In January of 2016, having resisted for 32 years,
I became an American Citizen.
It was a marriage of convenience at best (see box)
I was first eligible to apply for citizenship after five years on a green card. I was hesitant to do so because, at that time, the US frowned upon dual nationality. Plus I had relinquished my South African passport in favor of a British one, granted to me as a citizen by registration. This seemed a rather tenuous status as citizenship requirements for the UK had changed between the birth of our older daughter and that of our son, three years later. So basically I was reluctant to rock the boat.
Then I needed to renew my Green Card. To cut a (very) long story short, it got lost in the mail, and it seemed easier to apply for citizenship rather than re-applying for a Green Card. So that's what I did.
The good news was that I would be able to vote for the very first time in my life (another long story).
The bad news was I couldn't vote for Bernie because I was unaware that independents can't vote in primaries, and New York has ridiculous rules about when you can change your registration (before the election prior to the one you want to vote in.)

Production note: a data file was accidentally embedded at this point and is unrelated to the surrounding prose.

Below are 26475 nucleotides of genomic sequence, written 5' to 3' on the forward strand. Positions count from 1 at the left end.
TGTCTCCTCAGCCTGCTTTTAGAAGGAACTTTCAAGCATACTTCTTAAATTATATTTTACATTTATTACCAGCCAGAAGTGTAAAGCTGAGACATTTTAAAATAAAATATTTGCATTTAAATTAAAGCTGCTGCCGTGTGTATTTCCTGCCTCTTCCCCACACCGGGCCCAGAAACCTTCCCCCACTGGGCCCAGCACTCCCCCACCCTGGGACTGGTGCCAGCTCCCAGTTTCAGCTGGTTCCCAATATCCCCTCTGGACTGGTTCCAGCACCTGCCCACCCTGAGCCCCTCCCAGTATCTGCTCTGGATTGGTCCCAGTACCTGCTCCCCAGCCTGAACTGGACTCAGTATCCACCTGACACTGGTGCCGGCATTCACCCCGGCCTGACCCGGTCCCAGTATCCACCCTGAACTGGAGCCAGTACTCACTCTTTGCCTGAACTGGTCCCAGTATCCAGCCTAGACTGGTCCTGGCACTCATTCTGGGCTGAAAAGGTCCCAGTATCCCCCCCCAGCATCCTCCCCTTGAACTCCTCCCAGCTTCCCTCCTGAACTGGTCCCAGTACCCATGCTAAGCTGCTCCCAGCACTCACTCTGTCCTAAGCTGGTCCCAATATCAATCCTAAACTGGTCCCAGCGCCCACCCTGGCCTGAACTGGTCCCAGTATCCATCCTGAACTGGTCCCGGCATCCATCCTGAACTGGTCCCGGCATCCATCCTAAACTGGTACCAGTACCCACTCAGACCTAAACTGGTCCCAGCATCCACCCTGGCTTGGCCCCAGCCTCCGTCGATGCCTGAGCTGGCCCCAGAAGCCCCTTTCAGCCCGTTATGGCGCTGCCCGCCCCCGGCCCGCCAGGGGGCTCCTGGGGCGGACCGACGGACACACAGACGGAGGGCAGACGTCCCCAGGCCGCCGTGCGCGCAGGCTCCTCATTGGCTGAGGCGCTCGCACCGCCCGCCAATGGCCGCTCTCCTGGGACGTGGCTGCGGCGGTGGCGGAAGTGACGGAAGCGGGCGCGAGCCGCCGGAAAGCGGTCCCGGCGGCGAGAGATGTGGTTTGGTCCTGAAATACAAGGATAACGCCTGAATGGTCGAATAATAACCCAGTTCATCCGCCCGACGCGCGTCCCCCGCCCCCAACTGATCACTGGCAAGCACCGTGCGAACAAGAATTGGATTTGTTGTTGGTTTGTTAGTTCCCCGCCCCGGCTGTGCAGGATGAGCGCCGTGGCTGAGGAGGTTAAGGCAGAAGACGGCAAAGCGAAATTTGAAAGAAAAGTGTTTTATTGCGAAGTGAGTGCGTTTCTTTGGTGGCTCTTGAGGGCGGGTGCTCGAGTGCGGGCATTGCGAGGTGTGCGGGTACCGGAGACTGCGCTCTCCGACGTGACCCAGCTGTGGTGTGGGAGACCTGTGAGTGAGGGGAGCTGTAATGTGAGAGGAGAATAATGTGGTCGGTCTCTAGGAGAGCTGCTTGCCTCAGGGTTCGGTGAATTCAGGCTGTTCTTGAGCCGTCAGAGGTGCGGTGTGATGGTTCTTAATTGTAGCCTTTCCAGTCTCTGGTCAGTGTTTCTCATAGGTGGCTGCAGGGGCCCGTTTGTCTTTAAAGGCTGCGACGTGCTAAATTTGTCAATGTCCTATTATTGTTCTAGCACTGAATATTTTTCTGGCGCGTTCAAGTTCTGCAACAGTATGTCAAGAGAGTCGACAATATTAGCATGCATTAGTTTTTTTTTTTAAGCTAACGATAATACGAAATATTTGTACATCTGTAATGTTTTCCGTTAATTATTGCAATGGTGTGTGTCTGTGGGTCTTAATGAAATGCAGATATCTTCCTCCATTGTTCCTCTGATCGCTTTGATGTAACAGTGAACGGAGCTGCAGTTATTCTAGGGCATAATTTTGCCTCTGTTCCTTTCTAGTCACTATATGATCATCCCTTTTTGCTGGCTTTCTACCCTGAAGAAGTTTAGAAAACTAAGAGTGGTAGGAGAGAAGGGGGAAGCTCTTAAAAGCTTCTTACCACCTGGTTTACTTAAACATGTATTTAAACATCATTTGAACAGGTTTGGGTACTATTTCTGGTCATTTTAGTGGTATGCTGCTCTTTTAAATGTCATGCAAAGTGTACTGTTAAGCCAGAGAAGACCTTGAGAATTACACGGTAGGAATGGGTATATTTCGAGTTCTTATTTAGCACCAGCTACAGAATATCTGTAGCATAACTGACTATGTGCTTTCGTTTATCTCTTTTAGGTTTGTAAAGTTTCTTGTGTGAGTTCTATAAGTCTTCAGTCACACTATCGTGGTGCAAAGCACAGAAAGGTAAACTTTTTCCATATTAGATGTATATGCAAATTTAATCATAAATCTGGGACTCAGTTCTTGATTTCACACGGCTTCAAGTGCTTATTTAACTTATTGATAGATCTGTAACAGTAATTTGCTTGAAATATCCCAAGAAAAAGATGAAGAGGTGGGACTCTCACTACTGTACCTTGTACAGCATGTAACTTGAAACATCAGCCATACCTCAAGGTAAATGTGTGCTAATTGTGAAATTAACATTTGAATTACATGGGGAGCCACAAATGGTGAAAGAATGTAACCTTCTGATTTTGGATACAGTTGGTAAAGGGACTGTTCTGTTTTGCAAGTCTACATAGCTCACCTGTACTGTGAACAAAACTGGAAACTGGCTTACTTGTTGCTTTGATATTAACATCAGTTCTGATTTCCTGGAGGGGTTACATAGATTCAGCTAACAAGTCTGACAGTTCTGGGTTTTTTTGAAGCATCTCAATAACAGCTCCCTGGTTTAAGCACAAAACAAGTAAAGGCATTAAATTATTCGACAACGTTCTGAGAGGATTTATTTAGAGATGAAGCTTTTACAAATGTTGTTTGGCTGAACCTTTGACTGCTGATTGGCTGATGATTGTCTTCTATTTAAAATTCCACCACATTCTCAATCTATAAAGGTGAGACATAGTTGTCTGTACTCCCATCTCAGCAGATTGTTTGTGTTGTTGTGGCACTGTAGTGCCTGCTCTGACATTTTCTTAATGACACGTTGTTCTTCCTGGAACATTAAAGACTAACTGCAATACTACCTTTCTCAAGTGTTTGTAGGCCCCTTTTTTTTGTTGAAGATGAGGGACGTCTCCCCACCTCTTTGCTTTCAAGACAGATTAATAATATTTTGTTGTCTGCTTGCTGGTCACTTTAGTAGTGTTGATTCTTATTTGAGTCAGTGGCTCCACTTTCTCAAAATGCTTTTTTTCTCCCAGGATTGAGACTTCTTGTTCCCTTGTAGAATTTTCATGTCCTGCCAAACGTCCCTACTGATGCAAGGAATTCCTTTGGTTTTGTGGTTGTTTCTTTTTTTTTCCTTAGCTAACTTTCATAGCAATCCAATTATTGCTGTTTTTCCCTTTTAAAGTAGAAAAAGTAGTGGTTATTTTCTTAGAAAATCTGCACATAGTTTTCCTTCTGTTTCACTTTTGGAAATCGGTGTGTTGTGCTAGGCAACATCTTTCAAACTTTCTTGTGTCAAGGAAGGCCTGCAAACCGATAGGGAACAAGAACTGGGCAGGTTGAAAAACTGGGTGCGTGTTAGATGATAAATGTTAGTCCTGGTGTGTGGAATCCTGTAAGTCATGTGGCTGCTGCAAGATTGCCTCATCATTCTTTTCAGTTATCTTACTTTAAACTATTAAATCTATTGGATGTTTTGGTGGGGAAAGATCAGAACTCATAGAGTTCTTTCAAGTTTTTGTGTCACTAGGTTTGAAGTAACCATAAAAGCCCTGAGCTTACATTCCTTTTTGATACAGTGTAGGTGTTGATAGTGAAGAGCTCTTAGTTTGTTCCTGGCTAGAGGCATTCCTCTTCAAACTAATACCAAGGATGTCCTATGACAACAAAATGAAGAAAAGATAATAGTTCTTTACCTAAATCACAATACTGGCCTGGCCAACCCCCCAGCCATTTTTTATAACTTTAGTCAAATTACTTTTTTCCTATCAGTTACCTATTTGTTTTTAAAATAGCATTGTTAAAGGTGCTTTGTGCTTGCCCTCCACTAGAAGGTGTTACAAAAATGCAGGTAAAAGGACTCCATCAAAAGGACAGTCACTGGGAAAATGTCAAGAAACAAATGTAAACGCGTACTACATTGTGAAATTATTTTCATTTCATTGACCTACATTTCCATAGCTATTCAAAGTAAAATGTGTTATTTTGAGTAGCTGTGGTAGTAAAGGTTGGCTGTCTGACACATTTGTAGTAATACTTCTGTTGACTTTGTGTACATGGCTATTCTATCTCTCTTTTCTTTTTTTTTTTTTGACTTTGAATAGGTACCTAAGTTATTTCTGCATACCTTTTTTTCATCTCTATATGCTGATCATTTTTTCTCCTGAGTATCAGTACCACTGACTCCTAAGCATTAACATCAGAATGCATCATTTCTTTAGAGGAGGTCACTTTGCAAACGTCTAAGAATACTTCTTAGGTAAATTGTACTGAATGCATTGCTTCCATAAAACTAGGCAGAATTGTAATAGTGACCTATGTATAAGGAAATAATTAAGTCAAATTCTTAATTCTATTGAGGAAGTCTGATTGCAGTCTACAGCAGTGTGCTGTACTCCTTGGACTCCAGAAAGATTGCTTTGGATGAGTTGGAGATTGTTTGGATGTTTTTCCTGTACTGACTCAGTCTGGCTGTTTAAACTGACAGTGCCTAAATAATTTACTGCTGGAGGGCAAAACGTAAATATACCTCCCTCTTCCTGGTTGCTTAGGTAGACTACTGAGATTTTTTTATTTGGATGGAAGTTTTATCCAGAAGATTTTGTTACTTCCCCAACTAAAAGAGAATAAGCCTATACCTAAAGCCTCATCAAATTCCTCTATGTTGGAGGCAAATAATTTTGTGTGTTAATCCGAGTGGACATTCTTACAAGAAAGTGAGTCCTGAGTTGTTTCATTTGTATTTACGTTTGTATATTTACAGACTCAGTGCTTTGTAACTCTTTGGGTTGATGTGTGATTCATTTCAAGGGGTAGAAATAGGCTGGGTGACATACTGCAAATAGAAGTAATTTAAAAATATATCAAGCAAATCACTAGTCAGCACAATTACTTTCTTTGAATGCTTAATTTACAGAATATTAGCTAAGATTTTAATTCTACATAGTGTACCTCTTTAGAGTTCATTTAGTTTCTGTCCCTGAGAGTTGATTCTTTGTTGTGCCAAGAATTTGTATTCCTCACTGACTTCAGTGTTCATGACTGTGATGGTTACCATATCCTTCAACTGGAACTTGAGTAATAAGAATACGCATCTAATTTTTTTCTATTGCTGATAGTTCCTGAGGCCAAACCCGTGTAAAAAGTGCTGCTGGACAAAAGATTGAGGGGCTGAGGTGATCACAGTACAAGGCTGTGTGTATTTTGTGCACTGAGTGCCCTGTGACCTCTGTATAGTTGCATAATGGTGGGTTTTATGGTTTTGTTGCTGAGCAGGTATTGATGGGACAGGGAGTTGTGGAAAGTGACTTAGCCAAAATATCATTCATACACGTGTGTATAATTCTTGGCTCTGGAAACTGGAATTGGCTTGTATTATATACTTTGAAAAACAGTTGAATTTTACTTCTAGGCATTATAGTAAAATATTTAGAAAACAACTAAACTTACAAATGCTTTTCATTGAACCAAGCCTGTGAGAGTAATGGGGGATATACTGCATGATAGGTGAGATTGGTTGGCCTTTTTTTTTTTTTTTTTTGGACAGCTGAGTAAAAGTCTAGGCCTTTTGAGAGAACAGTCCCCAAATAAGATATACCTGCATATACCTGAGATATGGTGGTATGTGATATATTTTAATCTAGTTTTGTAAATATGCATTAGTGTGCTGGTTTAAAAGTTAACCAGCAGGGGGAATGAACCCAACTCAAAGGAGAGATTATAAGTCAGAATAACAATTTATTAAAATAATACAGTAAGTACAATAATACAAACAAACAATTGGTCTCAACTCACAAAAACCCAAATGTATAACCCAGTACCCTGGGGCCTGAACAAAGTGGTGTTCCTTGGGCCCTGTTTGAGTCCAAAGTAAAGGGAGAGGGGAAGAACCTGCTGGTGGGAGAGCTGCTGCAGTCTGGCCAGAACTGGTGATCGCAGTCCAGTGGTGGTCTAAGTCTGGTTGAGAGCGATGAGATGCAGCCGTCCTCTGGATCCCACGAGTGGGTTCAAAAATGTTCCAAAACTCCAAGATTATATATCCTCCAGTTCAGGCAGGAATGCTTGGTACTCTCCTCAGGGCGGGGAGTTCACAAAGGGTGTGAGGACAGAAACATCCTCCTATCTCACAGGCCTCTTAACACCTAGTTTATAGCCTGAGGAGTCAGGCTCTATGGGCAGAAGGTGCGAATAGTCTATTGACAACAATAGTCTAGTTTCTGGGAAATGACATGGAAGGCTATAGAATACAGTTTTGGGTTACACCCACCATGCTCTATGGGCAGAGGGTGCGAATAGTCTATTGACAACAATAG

I'd really rather not talk about the 2016 elections as I still hope it was all a really bad dream and that I'll wake up one day to find that Bernie is actually President or that Obama was granted a third term.
Being able to vote was not the beginning of my interest in politics. I have been writing angry letters to the editor since 2012, and blogging.
I have even written two books with political undertones. The first, A Better Way, looks at how we need system change to stave off climate change. The other, Bag Babies save Civilization, is about how sixth graders persuaded Congress to pledge allegiance to the whole world and all living things.
And I ran, unsuccessfully, for Mayor of Corning in the hopes of getting the city, its residents, its organizations and its businesses to wake up to the crisis the world is facing due to man's wholesale destruction of the planet.
What I was not able to do as Mayor, I have been attempting to do as an individual, through my 2020 initiative.
Now that I am running for Mayor again, it is important to present my views on major issues, even those outside the control of the Mayor and Council of a small upstate New York city.